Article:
For my blog post this week, I’m switching things up a bit! Throughout the year, I’d like to write about finding and building community as a writer – whether that be online or in person, local or abroad. Whatever form your writing community takes, what’s important is that you create a support system that best suits you and your needs as a writer! Since I began actively seeking out fellow writers, readers, and book lovers with similar passions and writing ambitions, my life and writing have infinitely changed for the better. I can’t wait to share some of these thoughts and insights with you!

This month, I’ve got conferences on the brain! This time last year, I was beginning my first foray into conference research. I’d made the decision to refocus my time and energy on what I was most passionate about – writing. But here’s the thing – I was scared! I had low confidence in my work, was daunted by the idea of completing a novel, and overwhelmed by the sheer number of people who populate the publishing world. I felt like a conference would help me to begin to better understand how the larger writing community works and allow me to meet fellow writers with shared interests.

With this in mind, I began researching North American writing conferences. I knew that I wanted a smaller conference (AWP and Writer’s Digest just seemed so BIG and overwhelming for a first conference) where I would feel safe as a queer woman and be encouraged to talk about speculative fiction. Luckily for me, this is a pretty specific conference checklist, and after a few Google searches and Twitter chats I stumbled upon the Sirens website.

Sirens is an annual Colorado conference geared toward writers, readers, librarians, and educators of sci-fi/fantasy literature, specifically those who feel the effects of the patriarchy (nonbinary folks, tran folks, women, or wherever you land on the gender spectrum!). Founded in 2009 (10 years ago!!), Sirens sought to create a conference space where all were welcomed and encouraged to celebrate and see themselves in speculative fiction. Their commitment to doing better and being more inclusive each year is evident and refreshing, and is what drew to me them in the first place.


Like the women of fantasy literature, we dream big and bold and bright.

Sirens 2019

After months of planning, budgeting, and applying for grants, I attended my very first Sirens conference in October 2018! I decided to attend both the pre-conference Sirens Studio (Tuesday-Wednesday) and the full Sirens conference (Thursday-Sunday) to give myself a fully immersive experience. Sirens Studio was an amazing experience – two days of small-group workshops taught by stellar faculty interspersed with time to read, write, and relax (yes, there were bonfire pits and outdoor hot tubs!).

The full conference began Thursday evening with a welcome reception and the very first keynote speaker. Friday was chock full of workshops, lecture, and panels, and ended with a fabulous evening of Bedtime Stories, during which all visiting guests of honor read from their new/upcoming work (while we, of course, sipped on hot chocolate and ate gourmet s’mores!). Saturday featured similar conference scheduling, two more amazing keynote speakers, and an unforgettable masquerade ball!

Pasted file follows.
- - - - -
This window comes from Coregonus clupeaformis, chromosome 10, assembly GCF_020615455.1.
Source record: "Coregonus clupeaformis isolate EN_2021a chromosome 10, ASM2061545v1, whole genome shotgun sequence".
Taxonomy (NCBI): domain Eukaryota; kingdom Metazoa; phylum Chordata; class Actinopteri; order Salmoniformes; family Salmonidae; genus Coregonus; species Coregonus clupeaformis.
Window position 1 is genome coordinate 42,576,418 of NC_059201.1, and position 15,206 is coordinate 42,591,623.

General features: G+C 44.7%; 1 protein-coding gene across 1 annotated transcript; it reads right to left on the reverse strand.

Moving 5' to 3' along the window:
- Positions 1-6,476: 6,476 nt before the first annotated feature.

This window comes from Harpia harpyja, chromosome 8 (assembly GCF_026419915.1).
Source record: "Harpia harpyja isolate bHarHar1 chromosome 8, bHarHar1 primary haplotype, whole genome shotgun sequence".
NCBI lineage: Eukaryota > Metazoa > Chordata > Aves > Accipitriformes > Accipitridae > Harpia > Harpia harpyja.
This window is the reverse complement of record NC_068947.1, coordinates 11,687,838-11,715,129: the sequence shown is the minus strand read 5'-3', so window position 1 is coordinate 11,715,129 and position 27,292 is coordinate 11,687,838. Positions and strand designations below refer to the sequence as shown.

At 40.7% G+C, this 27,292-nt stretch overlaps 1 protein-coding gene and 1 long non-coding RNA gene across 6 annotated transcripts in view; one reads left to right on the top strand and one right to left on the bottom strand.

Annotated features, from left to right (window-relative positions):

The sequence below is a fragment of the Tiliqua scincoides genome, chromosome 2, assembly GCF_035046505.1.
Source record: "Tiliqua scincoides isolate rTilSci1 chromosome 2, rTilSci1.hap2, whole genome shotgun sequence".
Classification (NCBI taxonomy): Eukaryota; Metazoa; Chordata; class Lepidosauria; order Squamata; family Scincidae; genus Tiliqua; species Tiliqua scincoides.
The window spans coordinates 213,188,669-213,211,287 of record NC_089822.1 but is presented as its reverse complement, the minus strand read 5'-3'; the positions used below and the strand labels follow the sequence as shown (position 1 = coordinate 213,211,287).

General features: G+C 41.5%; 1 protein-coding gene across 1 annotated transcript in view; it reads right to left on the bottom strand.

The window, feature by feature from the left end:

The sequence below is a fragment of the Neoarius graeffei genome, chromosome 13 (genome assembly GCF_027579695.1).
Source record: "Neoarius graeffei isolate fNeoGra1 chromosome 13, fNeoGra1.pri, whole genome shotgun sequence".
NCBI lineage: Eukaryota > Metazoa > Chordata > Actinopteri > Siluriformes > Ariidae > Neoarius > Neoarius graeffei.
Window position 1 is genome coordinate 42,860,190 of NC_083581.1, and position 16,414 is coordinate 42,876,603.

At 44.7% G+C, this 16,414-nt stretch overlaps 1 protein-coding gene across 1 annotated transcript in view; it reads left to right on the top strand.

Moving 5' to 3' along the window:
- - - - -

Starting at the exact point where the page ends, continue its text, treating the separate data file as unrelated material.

My first Sirens conference was truly life changing. I’m a bit shy and reserved before I get to know people, so I was glad that I decided to start with the smaller Sirens Studio. The few extra days gave me a bit more time to ease into the conference and to meet a few people before the (delightful) chaos began on Friday. A lot of people already knew each other (some people have been attending Sirens every year since 2009, which is AMAZING!) and I was a little bit intimidated at first! However, Sirens does a wonderful job at planning group outings for lunch and dinner, and I quickly learned that connecting with people over food is SO my thing!

One of my biggest struggles as a writer (besides, ya know, writing) is being confident enough to discuss my work and ideas with friends and strangers, and Sirens really forced me out of my comfort zone in this regard, which I am so thankful for. Seeing how passionate everyone was about their own work and other’s really pushed me to reevaluate the fears/anxieties I have about sharing my own writing. This was my biggest take away from the conference – a new confidence in myself and my work. I’m so grateful for all of the amazing people I met last year at Sirens!

I could sing praises about Sirens forever (I can’t wait to go back this year!!) but before I finish this post I just want to touch base on the most daunting thing about conferences: $$$$. I don’t know about you, but as a person with two part-time jobs who makes less than $20,000 a year, the thought of dropping $1500 on conference fees, plane tickets, and housing was horrifying! Financially, conferences are not always accessible. I was fortunate enough to receive a grant from my local arts counsel that funded my entire trip, but it’s not always that easy!

If your city or state doesn’t offer grants for artists, there are also scholarship options through Sirens (some of which are still open!). Sirens is currently accepting program proposals through May 15 – three exemplary programming proposals will be awarded free registration and shuttle tickets! Additionally, Con or Bust is a fabulous financial resource for people of color seeking to attend SFF conventions.

What are you experiences with writing conferences (the good, the bad, the ugly?!). Let me know in the comments!

-Emory